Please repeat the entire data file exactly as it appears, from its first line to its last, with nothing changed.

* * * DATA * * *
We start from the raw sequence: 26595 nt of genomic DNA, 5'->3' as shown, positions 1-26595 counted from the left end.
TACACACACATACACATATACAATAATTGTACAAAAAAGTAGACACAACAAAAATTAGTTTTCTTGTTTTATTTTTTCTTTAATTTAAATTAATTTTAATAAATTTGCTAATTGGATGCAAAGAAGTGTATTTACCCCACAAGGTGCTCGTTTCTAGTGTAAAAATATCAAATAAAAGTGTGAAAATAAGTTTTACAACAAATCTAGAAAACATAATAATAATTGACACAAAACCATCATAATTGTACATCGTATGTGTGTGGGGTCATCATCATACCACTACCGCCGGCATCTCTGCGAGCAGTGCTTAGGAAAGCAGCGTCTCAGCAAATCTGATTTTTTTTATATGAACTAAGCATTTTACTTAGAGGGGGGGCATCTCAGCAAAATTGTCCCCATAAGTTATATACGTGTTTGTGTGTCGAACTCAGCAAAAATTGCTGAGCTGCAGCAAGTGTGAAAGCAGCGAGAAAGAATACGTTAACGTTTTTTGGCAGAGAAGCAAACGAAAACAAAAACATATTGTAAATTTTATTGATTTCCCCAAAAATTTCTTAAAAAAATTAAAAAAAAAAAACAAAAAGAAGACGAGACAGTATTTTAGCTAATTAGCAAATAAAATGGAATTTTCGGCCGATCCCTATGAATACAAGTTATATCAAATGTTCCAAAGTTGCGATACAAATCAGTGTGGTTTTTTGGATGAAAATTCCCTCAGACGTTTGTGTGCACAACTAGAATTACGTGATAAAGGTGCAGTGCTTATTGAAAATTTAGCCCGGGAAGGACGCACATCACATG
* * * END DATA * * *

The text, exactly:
We start from the raw sequence: 26595 nt of genomic DNA, 5'->3' as shown, positions 1-26595 counted from the left end.
TACACACACATACACATATACAATAATTGTACAAAAAAGTAGACACAACAAAAATTAGTTTTCTTGTTTTATTTTTTCTTTAATTTAAATTAATTTTAATAAATTTGCTAATTGGATGCAAAGAAGTGTATTTACCCCACAAGGTGCTCGTTTCTAGTGTAAAAATATCAAATAAAAGTGTGAAAATAAGTTTTACAACAAATCTAGAAAACATAATAATAATTGACACAAAACCATCATAATTGTACATCGTATGTGTGTGGGGTCATCATCATACCACTACCGCCGGCATCTCTGCGAGCAGTGCTTAGGAAAGCAGCGTCTCAGCAAATCTGATTTTTTTTATATGAACTAAGCATTTTACTTAGAGGGGGGGCATCTCAGCAAAATTGTCCCCATAAGTTATATACGTGTTTGTGTGTCGAACTCAGCAAAAATTGCTGAGCTGCAGCAAGTGTGAAAGCAGCGAGAAAGAATACGTTAACGTTTTTTGGCAGAGAAGCAAACGAAAACAAAAACATATTGTAAATTTTATTGATTTCCCCAAAAATTTCTTAAAAAAATTAAAAAAAAAAAACAAAAAGAAGACGAGACAGTATTTTAGCTAATTAGCAAATAAAATGGAATTTTCGGCCGATCCCTATGAATACAAGTTATATCAAATGTTCCAAAGTTGCGATACAAATCAGTGTGGTTTTTTGGATGAAAATTCCCTCAGACGTTTGTGTGCACAACTAGAATTACGTGATAAAGGTGCAGTGCTTATTGAAAATTTAGCCCGGGAAGGACGCACATCACATG